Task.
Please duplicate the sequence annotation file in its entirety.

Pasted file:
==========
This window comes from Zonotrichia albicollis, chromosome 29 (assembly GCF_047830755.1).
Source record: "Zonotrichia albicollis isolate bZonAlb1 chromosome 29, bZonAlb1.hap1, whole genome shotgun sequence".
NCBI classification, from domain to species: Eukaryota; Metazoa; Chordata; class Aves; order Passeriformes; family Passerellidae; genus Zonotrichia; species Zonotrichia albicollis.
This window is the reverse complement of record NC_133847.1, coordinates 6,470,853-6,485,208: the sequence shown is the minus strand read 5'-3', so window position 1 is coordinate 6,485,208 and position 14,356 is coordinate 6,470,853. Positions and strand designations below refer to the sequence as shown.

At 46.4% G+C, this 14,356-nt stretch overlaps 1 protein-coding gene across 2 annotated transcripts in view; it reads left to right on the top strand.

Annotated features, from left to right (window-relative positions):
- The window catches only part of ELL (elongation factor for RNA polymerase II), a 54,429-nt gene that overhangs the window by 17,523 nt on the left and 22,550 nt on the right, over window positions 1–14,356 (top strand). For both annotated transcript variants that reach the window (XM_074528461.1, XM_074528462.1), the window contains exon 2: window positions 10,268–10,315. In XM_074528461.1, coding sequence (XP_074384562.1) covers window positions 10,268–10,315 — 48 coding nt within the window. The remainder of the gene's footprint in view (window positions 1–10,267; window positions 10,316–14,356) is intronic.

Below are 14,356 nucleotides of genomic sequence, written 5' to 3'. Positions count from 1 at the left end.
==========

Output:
This window comes from Zonotrichia albicollis, chromosome 29 (assembly GCF_047830755.1).
Source record: "Zonotrichia albicollis isolate bZonAlb1 chromosome 29, bZonAlb1.hap1, whole genome shotgun sequence".
NCBI classification, from domain to species: Eukaryota; Metazoa; Chordata; class Aves; order Passeriformes; family Passerellidae; genus Zonotrichia; species Zonotrichia albicollis.
This window is the reverse complement of record NC_133847.1, coordinates 6,470,853-6,485,208: the sequence shown is the minus strand read 5'-3', so window position 1 is coordinate 6,485,208 and position 14,356 is coordinate 6,470,853. Positions and strand designations below refer to the sequence as shown.

At 46.4% G+C, this 14,356-nt stretch overlaps 1 protein-coding gene across 2 annotated transcripts in view; it reads left to right on the top strand.

Annotated features, from left to right (window-relative positions):
- The window catches only part of ELL (elongation factor for RNA polymerase II), a 54,429-nt gene that overhangs the window by 17,523 nt on the left and 22,550 nt on the right, over window positions 1–14,356 (top strand). For both annotated transcript variants that reach the window (XM_074528461.1, XM_074528462.1), the window contains exon 2: window positions 10,268–10,315. In XM_074528461.1, coding sequence (XP_074384562.1) covers window positions 10,268–10,315 — 48 coding nt within the window. The remainder of the gene's footprint in view (window positions 1–10,267; window positions 10,316–14,356) is intronic.

Below are 14,356 nucleotides of genomic sequence, written 5' to 3'. Positions count from 1 at the left end.